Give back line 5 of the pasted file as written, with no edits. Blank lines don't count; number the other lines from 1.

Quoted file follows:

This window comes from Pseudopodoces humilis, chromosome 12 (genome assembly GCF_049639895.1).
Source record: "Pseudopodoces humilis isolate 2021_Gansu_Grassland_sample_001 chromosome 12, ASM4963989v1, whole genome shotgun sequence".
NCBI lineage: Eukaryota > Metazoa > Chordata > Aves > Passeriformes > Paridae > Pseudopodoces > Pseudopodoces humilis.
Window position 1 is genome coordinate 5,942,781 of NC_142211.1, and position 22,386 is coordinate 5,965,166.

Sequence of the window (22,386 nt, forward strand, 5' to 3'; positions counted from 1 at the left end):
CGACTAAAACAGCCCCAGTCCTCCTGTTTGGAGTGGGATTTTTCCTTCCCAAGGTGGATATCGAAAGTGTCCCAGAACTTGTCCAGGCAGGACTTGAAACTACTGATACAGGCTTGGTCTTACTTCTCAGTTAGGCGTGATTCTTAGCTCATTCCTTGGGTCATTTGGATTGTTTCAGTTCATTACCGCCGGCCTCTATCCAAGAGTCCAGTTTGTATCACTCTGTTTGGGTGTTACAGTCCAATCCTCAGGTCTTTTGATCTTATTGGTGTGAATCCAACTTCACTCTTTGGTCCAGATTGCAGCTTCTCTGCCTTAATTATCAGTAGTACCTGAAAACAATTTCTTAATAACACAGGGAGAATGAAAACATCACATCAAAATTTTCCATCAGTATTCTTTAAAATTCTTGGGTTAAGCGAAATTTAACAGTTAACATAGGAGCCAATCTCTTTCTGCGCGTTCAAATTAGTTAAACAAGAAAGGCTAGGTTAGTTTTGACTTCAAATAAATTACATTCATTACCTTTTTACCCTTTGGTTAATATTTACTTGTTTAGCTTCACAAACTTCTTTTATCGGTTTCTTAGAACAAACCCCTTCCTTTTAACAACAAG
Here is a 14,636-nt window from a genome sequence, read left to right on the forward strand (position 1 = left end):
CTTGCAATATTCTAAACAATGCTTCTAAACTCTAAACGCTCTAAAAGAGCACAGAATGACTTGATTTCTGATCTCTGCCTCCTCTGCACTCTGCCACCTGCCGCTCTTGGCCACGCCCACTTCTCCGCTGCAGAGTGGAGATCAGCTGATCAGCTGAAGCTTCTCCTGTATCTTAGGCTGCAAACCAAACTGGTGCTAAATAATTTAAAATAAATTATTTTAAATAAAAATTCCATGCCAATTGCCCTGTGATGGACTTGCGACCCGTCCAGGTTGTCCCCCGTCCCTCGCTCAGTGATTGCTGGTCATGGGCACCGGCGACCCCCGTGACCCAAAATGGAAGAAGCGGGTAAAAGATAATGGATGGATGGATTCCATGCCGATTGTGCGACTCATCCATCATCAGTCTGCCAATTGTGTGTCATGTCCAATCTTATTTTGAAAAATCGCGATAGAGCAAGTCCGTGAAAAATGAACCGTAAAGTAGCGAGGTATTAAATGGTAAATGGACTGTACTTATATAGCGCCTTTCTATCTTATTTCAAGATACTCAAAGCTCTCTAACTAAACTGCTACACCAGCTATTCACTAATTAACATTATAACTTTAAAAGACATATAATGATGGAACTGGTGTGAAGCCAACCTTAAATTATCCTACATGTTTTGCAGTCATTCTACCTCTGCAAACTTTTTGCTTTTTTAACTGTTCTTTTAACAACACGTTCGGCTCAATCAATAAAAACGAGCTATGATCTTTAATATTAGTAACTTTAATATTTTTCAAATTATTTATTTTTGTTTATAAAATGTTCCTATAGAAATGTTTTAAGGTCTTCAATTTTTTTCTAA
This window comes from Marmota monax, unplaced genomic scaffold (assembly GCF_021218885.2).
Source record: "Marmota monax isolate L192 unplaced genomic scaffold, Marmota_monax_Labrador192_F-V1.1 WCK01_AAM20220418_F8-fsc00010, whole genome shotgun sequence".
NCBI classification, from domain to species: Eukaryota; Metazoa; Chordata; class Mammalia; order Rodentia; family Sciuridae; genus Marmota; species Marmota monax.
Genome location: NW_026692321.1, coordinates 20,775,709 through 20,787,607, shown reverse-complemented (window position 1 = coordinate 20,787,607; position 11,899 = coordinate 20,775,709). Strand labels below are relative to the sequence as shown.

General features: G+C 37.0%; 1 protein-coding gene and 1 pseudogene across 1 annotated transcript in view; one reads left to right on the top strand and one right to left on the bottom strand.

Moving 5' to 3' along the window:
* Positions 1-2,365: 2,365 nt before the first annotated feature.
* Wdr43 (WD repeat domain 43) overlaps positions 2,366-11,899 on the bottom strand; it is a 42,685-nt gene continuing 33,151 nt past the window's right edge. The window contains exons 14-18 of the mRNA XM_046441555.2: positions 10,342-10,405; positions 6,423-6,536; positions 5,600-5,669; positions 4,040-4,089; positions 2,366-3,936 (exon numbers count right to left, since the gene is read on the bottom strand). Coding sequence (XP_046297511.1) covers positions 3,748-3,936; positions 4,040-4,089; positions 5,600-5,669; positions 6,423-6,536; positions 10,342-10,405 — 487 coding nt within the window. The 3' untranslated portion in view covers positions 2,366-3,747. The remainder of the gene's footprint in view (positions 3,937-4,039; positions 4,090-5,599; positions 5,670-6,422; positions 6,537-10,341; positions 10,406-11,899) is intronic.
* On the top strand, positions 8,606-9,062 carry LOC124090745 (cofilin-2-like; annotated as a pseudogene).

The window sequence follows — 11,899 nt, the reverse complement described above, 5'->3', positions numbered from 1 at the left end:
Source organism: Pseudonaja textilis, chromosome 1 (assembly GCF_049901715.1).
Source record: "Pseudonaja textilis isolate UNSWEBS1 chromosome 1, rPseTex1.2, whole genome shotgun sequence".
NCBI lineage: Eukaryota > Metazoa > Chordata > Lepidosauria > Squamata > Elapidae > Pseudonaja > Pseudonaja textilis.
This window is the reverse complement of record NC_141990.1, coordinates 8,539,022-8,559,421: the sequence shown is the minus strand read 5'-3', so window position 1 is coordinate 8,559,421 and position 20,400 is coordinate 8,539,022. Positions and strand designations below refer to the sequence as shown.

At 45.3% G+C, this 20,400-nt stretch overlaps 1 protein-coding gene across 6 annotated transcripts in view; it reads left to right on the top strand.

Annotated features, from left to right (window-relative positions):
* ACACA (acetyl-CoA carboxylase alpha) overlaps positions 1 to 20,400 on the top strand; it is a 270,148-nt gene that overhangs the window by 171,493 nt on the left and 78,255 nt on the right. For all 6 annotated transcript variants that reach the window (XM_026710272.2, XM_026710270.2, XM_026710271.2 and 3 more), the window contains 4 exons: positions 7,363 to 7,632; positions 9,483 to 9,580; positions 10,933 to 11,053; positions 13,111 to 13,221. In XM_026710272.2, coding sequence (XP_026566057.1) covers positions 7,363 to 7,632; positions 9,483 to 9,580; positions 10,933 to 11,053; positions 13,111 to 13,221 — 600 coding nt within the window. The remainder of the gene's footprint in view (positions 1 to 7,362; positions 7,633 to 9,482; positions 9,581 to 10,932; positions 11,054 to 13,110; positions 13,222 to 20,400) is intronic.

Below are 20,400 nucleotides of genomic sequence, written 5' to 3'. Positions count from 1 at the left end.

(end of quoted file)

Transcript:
Sequence of the window (22,386 nt, forward strand, 5' to 3'; positions counted from 1 at the left end):